I was able to get a few pieces in place along the edges, but as things progressed I rapidly got confused! I attempted to make it a bit easier by peeking at the solution and placing a few pieces to get myself started, but even placing the last 5 pieces was pretty challenging.

La Pajarita Convexa (The Convex Bow Tie) - Primitivo Familiar Ramos

The goal is to find all 11 convex shapes that can be made using eight identical right triangles. That's a lot of convex shapes!

I found a couple of shapes, but then had to move on. I saw one person writing them down as they found them, which seemed like a good idea! Finding a few isn't difficult, but finding them all could be pretty challenging.

Pencil Box - Kohno Ichiro

The goal is to open the box, and I was able to do so quite easily. Taking a look at the solution, it turns out that I had done it incorrectly, but the correct way was quite a bit more difficult physically, due to issues with leverage and friction on one of the sliding panels. It is an interesting idea, but needs some work on the implementation to avoid unintended solutions.

Pent Up - Louis Toorenburg

The goal is to put all 12 pentomino pieces on the board so that the same color shows through each of the holes, covering the black squares with blue tiles. Only three of the colors can be solved on each board.

When I read that last bit, I thought to myself: I don't want to spend time trying to solve a color that isn't possible, so I took a quick peek to make sure I was working on a color that had a valid solution! It turns out that is still pretty darn challenging. A lot of the placements are forced by the coloring, but you still have quite a bit of freedom at the beginning. Eventually I got it, but it took a fair amount of effort. There are a number of challenges so it could keep you busy for a while!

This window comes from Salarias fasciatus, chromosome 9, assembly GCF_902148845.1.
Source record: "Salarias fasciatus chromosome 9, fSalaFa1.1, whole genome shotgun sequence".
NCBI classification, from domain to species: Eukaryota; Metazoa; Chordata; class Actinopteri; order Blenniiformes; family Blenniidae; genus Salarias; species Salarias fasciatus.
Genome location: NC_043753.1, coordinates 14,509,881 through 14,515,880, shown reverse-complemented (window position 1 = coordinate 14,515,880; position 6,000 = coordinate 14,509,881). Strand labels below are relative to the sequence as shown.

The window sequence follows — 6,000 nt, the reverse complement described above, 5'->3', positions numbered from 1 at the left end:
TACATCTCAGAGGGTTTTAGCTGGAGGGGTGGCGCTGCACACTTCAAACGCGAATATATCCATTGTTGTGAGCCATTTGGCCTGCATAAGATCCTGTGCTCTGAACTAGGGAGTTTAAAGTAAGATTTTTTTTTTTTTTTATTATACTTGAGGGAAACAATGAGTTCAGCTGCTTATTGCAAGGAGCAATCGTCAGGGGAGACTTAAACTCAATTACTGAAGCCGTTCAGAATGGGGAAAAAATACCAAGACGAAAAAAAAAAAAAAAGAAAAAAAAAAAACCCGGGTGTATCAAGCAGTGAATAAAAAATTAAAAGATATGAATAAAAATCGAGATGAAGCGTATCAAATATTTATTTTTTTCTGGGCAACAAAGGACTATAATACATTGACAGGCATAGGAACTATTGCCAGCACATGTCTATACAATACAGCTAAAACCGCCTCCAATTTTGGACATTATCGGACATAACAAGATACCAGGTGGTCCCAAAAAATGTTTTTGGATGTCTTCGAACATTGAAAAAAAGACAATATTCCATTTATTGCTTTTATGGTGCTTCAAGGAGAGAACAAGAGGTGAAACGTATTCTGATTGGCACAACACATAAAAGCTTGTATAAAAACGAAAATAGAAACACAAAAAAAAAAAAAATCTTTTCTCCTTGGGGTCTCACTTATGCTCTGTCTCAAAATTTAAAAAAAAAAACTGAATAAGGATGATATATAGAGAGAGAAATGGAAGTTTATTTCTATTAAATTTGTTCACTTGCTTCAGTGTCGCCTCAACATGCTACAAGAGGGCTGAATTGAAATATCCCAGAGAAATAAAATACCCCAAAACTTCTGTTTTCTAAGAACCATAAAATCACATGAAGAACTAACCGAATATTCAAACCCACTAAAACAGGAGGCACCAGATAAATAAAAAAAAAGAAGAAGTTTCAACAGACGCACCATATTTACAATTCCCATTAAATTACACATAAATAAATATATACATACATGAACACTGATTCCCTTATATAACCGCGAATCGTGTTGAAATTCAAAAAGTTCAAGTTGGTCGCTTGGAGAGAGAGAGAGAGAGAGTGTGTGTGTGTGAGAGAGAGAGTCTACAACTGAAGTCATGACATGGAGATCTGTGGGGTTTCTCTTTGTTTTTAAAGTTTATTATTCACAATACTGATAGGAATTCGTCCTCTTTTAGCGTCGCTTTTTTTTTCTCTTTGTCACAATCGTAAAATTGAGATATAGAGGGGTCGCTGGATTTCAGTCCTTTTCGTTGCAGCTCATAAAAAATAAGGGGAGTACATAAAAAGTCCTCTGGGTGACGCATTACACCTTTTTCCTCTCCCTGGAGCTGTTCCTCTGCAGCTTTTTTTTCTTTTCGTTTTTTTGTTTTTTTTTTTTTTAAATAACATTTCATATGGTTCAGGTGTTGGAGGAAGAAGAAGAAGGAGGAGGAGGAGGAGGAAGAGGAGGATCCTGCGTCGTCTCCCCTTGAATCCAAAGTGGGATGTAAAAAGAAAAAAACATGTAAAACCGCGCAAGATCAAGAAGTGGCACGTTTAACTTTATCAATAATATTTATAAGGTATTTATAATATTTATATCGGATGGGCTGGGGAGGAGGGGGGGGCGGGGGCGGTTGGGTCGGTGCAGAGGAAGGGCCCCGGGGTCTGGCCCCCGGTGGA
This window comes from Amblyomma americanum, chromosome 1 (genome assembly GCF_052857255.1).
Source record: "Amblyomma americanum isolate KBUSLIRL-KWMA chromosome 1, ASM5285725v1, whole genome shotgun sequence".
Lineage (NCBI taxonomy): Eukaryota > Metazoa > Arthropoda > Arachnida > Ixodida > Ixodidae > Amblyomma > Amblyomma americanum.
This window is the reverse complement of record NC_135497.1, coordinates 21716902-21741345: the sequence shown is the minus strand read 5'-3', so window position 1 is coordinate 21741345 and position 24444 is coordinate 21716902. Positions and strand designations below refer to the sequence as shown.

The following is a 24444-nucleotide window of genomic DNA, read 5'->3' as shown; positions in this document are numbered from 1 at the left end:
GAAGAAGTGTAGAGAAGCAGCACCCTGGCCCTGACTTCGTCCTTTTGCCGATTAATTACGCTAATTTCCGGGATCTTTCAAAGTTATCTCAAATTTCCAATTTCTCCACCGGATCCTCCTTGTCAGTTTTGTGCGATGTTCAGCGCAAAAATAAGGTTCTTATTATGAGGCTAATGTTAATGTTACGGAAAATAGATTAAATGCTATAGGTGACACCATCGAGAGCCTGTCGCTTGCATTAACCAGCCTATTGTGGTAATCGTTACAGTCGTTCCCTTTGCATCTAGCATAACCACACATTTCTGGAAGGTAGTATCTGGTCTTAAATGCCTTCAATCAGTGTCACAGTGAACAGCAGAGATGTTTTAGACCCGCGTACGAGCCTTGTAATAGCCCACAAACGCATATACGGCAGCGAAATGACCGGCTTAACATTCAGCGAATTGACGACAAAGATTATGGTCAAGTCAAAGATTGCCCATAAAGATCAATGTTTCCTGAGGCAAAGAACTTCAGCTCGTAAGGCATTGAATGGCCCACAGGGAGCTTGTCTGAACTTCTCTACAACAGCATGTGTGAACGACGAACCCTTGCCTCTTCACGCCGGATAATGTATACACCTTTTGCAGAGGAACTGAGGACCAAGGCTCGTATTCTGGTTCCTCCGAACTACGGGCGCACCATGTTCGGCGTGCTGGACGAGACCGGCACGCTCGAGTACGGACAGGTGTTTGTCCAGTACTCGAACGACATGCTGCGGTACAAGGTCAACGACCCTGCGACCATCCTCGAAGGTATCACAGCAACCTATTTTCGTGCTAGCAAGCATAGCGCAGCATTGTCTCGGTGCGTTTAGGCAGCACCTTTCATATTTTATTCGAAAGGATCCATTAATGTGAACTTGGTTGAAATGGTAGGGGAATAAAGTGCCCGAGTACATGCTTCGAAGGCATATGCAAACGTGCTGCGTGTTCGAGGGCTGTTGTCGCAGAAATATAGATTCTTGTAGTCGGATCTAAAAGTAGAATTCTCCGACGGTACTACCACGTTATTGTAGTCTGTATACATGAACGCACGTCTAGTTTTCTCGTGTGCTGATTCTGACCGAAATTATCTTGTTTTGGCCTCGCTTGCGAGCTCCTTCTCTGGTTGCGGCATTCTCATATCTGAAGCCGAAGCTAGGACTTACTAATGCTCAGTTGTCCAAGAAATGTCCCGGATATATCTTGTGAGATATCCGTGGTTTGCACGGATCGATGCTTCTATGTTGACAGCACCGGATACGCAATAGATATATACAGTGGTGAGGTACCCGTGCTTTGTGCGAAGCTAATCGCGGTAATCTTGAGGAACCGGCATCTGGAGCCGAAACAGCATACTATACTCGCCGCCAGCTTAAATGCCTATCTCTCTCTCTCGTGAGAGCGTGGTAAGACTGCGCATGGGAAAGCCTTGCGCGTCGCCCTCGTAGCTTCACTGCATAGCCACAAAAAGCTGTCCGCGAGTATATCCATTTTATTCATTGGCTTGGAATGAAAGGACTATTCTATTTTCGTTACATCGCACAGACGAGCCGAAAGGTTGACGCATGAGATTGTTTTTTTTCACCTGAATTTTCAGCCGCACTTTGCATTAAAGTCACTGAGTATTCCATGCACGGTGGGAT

Perfect Match - ZhaoYue (Turing)

The goal is to put the blocks into the box and close the lid. While I don't necessarily find 3D printing objectionable, there was some warping on the pieces that was a bit confusing. Was it part of the intended solution to use the warping to your advantage? Nope! Also the box makes a racket when you drop the cubes in. The cubes are printed with a very high infill percentage, so they have a nice weight to them. I think this puzzle would have been better in wood.

I was able to find a solution and close the lid without any force (confirmed by Brett Kuehner!), but it wasn't the correct solution. I checked the correct solution, and the lid went on a hair smoother.

Puzzle Bracelet - Yael Friedman
(Jury Honorable Mention)

This is an interesting puzzle that you could wear! The goal is to take it apart and put it back together. From the photo, it may look pretty obvious, but in fact it is somewhat challenging.

I tried to take it apart briefly and failed, and when I attempted it again, I found somebody else had taken it apart! So I set myself to the task of putting it back together, which is a bit challenging if you didn't see how it came apart. Eventually I got it though, with a bit of trial and error. Nice little puzzle very nicely 3D printed! I'd get one for Kellian if it were being produced.

Stay tuned for Part 5 tomorrow!